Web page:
take notice of something

take notice of something
take notice (of (someone/something)) to give someone or something your attention.

Voters are beginning to take notice of her as a serious candidate.

Several professors took notice of her excellent grasp of the subject.


New idioms dictionary. 2014.

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  • take cognizance of something — formal phrase to consider something before you take action or make a decision Thesaurus: to think carefully or a lot about thingssynonym Main entry: cognizance * * * take cognizance of sth idiom …   Useful english dictionary

  • take notice of someone — take notice (of (someone/something)) to give someone or something your attention. Voters are beginning to take notice of her as a serious candidate. Several professors took notice of her excellent grasp of the subject …   New idioms dictionary

  • take notice of — take notice (of (someone/something)) to give someone or something your attention. Voters are beginning to take notice of her as a serious candidate. Several professors took notice of her excellent grasp of the subject …   New idioms dictionary

  • take notice — (of (someone/something)) to give someone or something your attention. Voters are beginning to take notice of her as a serious candidate. Several professors took notice of her excellent grasp of the subject …   New idioms dictionary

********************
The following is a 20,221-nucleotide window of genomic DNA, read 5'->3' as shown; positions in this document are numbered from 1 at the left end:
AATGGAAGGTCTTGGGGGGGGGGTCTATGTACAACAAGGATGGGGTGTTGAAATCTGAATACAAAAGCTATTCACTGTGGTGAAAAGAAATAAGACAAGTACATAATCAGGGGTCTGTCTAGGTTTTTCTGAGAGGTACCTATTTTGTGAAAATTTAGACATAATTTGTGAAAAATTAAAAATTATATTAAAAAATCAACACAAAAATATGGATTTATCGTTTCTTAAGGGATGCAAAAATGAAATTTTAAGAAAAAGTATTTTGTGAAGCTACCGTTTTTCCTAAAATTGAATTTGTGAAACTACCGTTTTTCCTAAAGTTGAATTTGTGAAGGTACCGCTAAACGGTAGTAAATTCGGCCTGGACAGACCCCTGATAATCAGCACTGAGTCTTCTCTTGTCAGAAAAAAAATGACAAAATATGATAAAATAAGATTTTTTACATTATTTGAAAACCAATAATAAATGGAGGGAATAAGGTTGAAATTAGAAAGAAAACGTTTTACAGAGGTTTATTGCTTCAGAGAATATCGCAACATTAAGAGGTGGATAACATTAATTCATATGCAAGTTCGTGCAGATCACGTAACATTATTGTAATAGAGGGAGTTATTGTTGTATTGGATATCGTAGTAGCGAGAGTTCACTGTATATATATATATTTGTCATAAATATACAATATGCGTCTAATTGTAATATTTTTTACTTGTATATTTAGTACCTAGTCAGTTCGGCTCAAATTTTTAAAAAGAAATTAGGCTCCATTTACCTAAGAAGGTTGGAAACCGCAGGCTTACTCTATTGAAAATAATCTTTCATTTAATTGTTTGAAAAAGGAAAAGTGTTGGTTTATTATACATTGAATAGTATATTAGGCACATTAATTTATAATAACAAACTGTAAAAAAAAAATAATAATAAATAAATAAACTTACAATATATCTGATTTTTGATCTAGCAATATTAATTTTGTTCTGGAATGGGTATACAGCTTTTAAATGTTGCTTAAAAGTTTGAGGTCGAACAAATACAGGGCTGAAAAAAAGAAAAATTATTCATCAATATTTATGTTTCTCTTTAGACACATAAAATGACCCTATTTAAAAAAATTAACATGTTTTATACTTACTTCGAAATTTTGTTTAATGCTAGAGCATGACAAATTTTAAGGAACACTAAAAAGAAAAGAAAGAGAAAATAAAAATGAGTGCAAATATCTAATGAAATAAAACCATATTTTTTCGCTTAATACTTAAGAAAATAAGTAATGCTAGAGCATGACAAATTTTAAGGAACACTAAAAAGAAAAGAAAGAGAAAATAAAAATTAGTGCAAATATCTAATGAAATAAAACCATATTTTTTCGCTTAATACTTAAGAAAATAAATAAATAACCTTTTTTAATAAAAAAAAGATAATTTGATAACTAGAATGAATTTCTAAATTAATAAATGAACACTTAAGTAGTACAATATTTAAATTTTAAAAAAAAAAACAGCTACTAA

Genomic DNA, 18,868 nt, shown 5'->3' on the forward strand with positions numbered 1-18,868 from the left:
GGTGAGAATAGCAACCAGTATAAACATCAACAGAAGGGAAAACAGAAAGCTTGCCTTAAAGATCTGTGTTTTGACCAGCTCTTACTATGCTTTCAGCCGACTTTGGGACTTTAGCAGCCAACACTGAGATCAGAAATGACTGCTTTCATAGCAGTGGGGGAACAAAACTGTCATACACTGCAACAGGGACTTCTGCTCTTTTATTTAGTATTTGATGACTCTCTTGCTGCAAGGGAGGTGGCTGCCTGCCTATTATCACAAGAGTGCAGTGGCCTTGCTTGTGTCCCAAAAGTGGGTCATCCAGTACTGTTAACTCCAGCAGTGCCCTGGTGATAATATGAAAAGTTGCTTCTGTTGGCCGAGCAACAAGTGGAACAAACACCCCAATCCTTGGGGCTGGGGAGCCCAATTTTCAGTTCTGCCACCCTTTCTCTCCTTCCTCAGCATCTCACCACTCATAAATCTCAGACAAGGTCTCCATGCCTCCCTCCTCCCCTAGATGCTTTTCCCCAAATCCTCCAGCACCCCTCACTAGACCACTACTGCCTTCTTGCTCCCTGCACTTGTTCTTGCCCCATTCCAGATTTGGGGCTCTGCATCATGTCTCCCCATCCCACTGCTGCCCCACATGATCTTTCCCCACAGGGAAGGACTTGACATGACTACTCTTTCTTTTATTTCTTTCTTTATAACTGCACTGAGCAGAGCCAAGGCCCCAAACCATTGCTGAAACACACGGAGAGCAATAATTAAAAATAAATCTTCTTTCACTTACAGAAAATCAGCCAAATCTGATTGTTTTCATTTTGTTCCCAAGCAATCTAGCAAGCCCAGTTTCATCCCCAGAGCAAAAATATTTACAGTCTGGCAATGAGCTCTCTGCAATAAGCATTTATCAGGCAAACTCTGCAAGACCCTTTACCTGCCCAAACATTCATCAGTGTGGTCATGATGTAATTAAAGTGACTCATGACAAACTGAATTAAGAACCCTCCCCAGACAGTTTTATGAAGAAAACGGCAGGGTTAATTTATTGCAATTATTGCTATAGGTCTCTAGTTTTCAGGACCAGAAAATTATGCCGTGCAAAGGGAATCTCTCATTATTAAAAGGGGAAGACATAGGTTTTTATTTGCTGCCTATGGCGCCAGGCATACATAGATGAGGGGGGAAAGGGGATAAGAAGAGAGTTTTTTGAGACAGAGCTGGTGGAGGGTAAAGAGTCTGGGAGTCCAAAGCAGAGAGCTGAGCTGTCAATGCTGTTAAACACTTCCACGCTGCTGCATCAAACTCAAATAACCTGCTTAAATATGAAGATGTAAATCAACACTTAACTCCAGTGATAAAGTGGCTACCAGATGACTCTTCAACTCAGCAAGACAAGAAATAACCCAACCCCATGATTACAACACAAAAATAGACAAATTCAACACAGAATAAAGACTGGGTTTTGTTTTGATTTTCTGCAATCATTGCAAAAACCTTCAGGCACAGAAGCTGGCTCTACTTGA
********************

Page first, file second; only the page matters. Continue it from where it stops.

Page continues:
• take notice — verb observe with special attention (Freq. 2) Take notice of the great architecture • Hypernyms: ↑notice, ↑mark, ↑note • Verb Frames: Somebody s PP * * * phrasal …   Useful english dictionary

  • take notice — to pay attention to something Wear what you like – no one seems to take any notice. take notice of: Take no notice of him – he always behaves like that. Please take notice of the nearest emergency exit …   English dictionary

  • To take notice — Take Take, v. t. [imp. {Took} (t[oo^]k); p. p. {Taken} (t[=a]k n); p. pr. & vb. n. {Taking}.] [Icel. taka; akin to Sw. taga, Dan. tage, Goth. t[=e]kan to touch; of uncertain origin.] 1. In an active sense; To lay hold of; to seize with the hands …   The Collaborative International Dictionary of English

  • To take notice of — Take Take, v. t. [imp. {Took} (t[oo^]k); p. p. {Taken} (t[=a]k n); p. pr. & vb. n. {Taking}.] [Icel. taka; akin to Sw. taga, Dan. tage, Goth. t[=e]kan to touch; of uncertain origin.] 1. In an active sense; To lay hold of; to seize with the hands …   The Collaborative International Dictionary of English

  • sit up and take notice — {v. phr.}, {informal} To be surprised into noticing something. * /Grace had never impressed her teachers. Hearing that she had won the essay contest made them sit up and take notice./ * /George s sudden success made the town sit up and take… …   Dictionary of American idioms

  • sit up and take notice — {v. phr.}, {informal} To be surprised into noticing something. * /Grace had never impressed her teachers. Hearing that she had won the essay contest made them sit up and take notice./ * /George s sudden success made the town sit up and take… …   Dictionary of American idioms

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